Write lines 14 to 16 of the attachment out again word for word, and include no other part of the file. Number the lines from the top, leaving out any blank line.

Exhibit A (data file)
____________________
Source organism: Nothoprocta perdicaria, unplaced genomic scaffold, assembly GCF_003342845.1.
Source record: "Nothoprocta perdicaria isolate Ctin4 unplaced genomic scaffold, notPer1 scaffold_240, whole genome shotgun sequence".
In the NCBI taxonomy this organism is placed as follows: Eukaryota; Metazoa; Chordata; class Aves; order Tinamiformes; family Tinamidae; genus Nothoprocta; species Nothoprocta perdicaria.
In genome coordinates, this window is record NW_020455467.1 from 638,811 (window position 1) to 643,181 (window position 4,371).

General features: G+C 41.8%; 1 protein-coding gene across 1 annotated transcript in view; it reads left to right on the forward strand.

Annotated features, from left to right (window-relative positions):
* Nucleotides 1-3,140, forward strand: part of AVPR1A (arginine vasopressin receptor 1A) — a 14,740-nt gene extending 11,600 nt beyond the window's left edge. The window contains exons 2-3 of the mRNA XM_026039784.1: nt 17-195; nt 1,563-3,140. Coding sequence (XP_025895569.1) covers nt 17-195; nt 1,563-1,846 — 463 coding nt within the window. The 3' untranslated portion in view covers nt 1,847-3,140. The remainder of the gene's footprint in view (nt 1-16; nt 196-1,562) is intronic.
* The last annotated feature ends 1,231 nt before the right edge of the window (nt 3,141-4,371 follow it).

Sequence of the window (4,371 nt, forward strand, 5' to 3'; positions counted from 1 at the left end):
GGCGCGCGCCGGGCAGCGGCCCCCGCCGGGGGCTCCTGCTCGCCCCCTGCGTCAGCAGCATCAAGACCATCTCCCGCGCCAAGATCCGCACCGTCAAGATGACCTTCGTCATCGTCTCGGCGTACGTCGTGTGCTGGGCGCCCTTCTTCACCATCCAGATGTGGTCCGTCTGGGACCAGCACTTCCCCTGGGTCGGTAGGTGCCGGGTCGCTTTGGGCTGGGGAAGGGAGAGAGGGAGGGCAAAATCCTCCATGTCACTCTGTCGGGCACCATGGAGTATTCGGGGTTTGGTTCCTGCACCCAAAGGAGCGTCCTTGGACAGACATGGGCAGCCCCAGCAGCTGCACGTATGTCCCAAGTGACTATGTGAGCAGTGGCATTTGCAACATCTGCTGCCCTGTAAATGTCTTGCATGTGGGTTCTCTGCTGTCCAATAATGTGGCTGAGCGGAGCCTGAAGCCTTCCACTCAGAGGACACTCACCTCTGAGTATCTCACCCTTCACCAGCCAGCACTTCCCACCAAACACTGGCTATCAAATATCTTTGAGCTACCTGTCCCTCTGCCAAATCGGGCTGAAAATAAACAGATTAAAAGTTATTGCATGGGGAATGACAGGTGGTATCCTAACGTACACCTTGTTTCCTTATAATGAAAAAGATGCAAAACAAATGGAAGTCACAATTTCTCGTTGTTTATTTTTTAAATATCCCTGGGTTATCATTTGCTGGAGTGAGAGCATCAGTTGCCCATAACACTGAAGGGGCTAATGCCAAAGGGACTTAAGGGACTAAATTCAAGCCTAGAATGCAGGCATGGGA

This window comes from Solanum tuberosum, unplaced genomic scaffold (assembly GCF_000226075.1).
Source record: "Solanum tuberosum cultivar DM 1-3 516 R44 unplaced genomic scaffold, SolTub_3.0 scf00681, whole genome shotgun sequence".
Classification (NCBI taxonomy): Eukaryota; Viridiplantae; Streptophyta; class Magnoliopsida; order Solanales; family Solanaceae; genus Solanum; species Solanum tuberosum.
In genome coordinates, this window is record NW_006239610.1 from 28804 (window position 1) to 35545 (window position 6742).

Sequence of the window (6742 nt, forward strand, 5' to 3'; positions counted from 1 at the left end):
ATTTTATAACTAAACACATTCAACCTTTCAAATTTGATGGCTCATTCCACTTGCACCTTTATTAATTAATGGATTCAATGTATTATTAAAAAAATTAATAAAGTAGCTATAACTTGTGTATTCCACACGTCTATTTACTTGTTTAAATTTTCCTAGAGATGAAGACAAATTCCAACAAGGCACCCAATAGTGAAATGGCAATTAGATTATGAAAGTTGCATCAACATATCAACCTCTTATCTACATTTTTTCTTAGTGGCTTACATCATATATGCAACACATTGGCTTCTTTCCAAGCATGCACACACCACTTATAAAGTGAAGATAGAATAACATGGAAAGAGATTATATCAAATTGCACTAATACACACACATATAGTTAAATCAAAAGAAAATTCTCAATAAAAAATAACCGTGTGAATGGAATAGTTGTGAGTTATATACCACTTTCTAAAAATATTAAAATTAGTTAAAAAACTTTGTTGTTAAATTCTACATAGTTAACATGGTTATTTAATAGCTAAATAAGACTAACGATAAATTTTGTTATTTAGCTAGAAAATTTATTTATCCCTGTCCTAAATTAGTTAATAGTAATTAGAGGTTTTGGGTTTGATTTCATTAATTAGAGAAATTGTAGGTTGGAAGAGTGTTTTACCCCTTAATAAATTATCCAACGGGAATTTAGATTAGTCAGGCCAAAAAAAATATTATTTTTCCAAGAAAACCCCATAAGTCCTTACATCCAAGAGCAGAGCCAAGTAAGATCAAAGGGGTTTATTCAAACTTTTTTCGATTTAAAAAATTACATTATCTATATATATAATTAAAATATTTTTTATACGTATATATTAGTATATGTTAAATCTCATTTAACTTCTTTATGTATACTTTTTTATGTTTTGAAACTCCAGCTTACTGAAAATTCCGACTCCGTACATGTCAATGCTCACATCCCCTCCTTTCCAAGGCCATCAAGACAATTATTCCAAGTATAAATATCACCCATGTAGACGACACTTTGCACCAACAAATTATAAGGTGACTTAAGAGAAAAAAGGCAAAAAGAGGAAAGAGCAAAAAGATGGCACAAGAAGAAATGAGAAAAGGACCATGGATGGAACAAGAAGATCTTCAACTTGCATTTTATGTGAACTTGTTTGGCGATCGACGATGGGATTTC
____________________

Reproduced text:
In genome coordinates, this window is record NW_006239610.1 from 28804 (window position 1) to 35545 (window position 6742).

Sequence of the window (6742 nt, forward strand, 5' to 3'; positions counted from 1 at the left end):
ATTTTATAACTAAACACATTCAACCTTTCAAATTTGATGGCTCATTCCACTTGCACCTTTATTAATTAATGGATTCAATGTATTATTAAAAAAATTAATAAAGTAGCTATAACTTGTGTATTCCACACGTCTATTTACTTGTTTAAATTTTCCTAGAGATGAAGACAAATTCCAACAAGGCACCCAATAGTGAAATGGCAATTAGATTATGAAAGTTGCATCAACATATCAACCTCTTATCTACATTTTTTCTTAGTGGCTTACATCATATATGCAACACATTGGCTTCTTTCCAAGCATGCACACACCACTTATAAAGTGAAGATAGAATAACATGGAAAGAGATTATATCAAATTGCACTAATACACACACATATAGTTAAATCAAAAGAAAATTCTCAATAAAAAATAACCGTGTGAATGGAATAGTTGTGAGTTATATACCACTTTCTAAAAATATTAAAATTAGTTAAAAAACTTTGTTGTTAAATTCTACATAGTTAACATGGTTATTTAATAGCTAAATAAGACTAACGATAAATTTTGTTATTTAGCTAGAAAATTTATTTATCCCTGTCCTAAATTAGTTAATAGTAATTAGAGGTTTTGGGTTTGATTTCATTAATTAGAGAAATTGTAGGTTGGAAGAGTGTTTTACCCCTTAATAAATTATCCAACGGGAATTTAGATTAGTCAGGCCAAAAAAAATATTATTTTTCCAAGAAAACCCCATAAGTCCTTACATCCAAGAGCAGAGCCAAGTAAGATCAAAGGGGTTTATTCAAACTTTTTTCGATTTAAAAAATTACATTATCTATATATATAATTAAAATATTTTTTATACGTATATATTAGTATATGTTAAATCTCATTTAACTTCTTTATGTATACTTTTTTATGTTTTGAAACTCCAGCTTACTGAAAATTCCGACTCCGTACATGTCAATGCTCACATCCCCTCCTTTCCAAGGCCATCAAGACAATTATTCCAAGTATAAATATCACCCATGTAGACGACACTTTGCACCAACAAATTATAAGGTGACTTAAGAGAAAAAAGGCAAAAAGAGGAAAGAGCAAAAAGATGGCACAAGAAGAAATGAGAAAAGGACCATGGATGGAACAAGAAGATCTTCAACTTGCATTTTATGTGAACTTGTTTGGCGATCGACGATGGGATTTC